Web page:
There’s no sugar-coating the enormity of your first home purchase: it’s a big decision. Yes, you will likely be locked into a 30-year mortgage, and yes, anything that happens to that home – pipe leaks, weather damage, sewer problems – is your responsibility. A mortgage is likely the biggest single expense you will ever incur. Before you enter into a contract, you need to know with certainty that you will be able to handle the monthly payments, including fees and homeowners insurance.
Determining mortgage limits
The Federal Housing Administration typically uses a debt-to-income ratio rule when approving or declining mortgages. Typically, the FHA requires that your debt payments – which includes your mortgage – account for no more than 43 percent of your monthly gross income. Think about any future debts you may incur to ensure that you will still be able to cover your house payment.
Review your savings
You’ll need to make a down payment on your new home, which can range from five to 20 percent of the home’s value. But after the purchase, other expenses are sure to come up. Be prepared to pay for maintenance and repairs.
How much, exactly, can depend on a number of factors, including the cost of the home, its current condition and your income level. A financial adviser may provide more insight into how your finances fit into this picture.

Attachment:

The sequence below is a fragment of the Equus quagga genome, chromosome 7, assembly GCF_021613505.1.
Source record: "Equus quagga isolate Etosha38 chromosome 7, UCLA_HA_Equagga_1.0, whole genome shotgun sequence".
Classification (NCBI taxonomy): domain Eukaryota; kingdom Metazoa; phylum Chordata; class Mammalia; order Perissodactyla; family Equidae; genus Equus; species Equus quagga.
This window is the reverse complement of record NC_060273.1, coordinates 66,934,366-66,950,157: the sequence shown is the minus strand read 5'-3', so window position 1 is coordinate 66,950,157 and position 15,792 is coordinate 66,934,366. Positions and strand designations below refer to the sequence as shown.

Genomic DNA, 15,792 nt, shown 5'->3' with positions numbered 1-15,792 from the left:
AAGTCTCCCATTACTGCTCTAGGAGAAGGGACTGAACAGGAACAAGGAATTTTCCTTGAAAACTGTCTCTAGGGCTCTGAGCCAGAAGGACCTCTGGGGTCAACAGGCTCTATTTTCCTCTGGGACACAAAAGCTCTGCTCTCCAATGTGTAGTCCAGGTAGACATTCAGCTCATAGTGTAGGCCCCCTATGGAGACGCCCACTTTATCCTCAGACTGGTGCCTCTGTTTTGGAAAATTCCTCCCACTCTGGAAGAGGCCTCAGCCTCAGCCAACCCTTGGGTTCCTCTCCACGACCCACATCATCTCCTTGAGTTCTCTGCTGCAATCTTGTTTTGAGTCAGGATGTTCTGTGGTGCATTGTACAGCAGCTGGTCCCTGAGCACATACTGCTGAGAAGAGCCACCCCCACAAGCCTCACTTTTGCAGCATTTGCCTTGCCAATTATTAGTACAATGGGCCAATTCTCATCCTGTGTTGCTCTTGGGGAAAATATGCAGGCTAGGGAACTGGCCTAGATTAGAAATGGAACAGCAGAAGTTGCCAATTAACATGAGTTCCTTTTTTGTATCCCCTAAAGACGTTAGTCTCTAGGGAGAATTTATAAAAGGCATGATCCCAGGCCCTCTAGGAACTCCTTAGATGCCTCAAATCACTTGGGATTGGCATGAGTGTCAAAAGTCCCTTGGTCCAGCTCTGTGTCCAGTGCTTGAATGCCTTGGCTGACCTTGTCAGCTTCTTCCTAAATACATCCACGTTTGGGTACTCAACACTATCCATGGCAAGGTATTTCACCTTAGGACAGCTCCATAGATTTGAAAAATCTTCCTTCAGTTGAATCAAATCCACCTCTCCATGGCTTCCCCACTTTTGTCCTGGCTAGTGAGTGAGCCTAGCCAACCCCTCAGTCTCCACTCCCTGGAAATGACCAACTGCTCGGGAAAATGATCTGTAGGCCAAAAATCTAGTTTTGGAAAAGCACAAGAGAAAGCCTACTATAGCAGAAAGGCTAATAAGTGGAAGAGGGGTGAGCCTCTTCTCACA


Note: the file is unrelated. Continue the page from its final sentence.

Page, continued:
If you don’t feel that you have enough money saved up to buy a home, consider saving money while renting a home. Renters insurance is often significantly less than costs associated with homeownership, and when you rent, your landlord handles home repairs.
Consider your credit score
If you don’t already know what your credit score is or what it means, find out before you consider buying a home. Your credit rating may affect your mortgage interest rate, and a little difference can produce a big jump in costs over the life of the mortgage.
Paying your bills on time, paying off bad debts and reducing your overall debt-to-income ratio are great ways to boost your credit score and better position yourself for premium mortgage interest rates.
Plan on staying put
Buying a home isn’t a short-term decision. Selling a home shortly after you buy it typically costs more than whatever you might make from the sale. Most experts recommend not buying a home unless you know you will be there at least two years, but the longer you stay in the house, the more beneficial it will be financially.
These tips address some of the most basic considerations when buying a home. Plan to exercise patience and spend about a year preparing to buy a home. The more planning you do beforehand, the more likely you will be to find yourself in a comfortable financial situation with a prime mortgage rate and a home offering room to grow.